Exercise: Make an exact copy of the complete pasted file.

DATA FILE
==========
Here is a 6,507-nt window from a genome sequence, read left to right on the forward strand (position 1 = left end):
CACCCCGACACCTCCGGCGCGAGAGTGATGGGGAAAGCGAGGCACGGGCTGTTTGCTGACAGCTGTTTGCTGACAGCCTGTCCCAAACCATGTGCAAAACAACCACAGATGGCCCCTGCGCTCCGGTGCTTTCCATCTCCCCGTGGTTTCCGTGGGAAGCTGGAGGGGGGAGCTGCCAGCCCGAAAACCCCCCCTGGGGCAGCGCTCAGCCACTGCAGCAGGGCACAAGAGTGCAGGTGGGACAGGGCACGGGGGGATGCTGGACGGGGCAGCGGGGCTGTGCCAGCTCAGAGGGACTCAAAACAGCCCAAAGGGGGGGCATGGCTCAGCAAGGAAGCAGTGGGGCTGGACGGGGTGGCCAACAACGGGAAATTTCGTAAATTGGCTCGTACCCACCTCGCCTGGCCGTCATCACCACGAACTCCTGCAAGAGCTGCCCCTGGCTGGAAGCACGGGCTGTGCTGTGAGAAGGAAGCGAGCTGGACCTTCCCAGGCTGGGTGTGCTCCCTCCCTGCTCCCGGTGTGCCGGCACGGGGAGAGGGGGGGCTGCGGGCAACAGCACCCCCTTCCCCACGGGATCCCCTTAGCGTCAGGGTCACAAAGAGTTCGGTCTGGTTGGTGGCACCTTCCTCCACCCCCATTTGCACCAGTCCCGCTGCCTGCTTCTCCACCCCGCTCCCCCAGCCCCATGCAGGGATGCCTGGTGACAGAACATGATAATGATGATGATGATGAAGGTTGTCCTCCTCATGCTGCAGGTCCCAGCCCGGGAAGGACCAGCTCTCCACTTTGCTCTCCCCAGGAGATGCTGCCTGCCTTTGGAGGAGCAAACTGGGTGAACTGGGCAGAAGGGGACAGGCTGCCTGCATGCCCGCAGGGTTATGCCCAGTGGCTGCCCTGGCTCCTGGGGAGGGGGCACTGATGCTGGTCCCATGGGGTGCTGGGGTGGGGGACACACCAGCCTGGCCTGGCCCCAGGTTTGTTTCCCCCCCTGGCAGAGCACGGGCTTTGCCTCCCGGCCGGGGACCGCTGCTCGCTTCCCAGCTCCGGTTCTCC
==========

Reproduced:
Here is a 6,507-nt window from a genome sequence, read left to right on the forward strand (position 1 = left end):
CACCCCGACACCTCCGGCGCGAGAGTGATGGGGAAAGCGAGGCACGGGCTGTTTGCTGACAGCTGTTTGCTGACAGCCTGTCCCAAACCATGTGCAAAACAACCACAGATGGCCCCTGCGCTCCGGTGCTTTCCATCTCCCCGTGGTTTCCGTGGGAAGCTGGAGGGGGGAGCTGCCAGCCCGAAAACCCCCCCTGGGGCAGCGCTCAGCCACTGCAGCAGGGCACAAGAGTGCAGGTGGGACAGGGCACGGGGGGATGCTGGACGGGGCAGCGGGGCTGTGCCAGCTCAGAGGGACTCAAAACAGCCCAAAGGGGGGGCATGGCTCAGCAAGGAAGCAGTGGGGCTGGACGGGGTGGCCAACAACGGGAAATTTCGTAAATTGGCTCGTACCCACCTCGCCTGGCCGTCATCACCACGAACTCCTGCAAGAGCTGCCCCTGGCTGGAAGCACGGGCTGTGCTGTGAGAAGGAAGCGAGCTGGACCTTCCCAGGCTGGGTGTGCTCCCTCCCTGCTCCCGGTGTGCCGGCACGGGGAGAGGGGGGGCTGCGGGCAACAGCACCCCCTTCCCCACGGGATCCCCTTAGCGTCAGGGTCACAAAGAGTTCGGTCTGGTTGGTGGCACCTTCCTCCACCCCCATTTGCACCAGTCCCGCTGCCTGCTTCTCCACCCCGCTCCCCCAGCCCCATGCAGGGATGCCTGGTGACAGAACATGATAATGATGATGATGATGAAGGTTGTCCTCCTCATGCTGCAGGTCCCAGCCCGGGAAGGACCAGCTCTCCACTTTGCTCTCCCCAGGAGATGCTGCCTGCCTTTGGAGGAGCAAACTGGGTGAACTGGGCAGAAGGGGACAGGCTGCCTGCATGCCCGCAGGGTTATGCCCAGTGGCTGCCCTGGCTCCTGGGGAGGGGGCACTGATGCTGGTCCCATGGGGTGCTGGGGTGGGGGACACACCAGCCTGGCCTGGCCCCAGGTTTGTTTCCCCCCCTGGCAGAGCACGGGCTTTGCCTCCCGGCCGGGGACCGCTGCTCGCTTCCCAGCTCCGGTTCTCC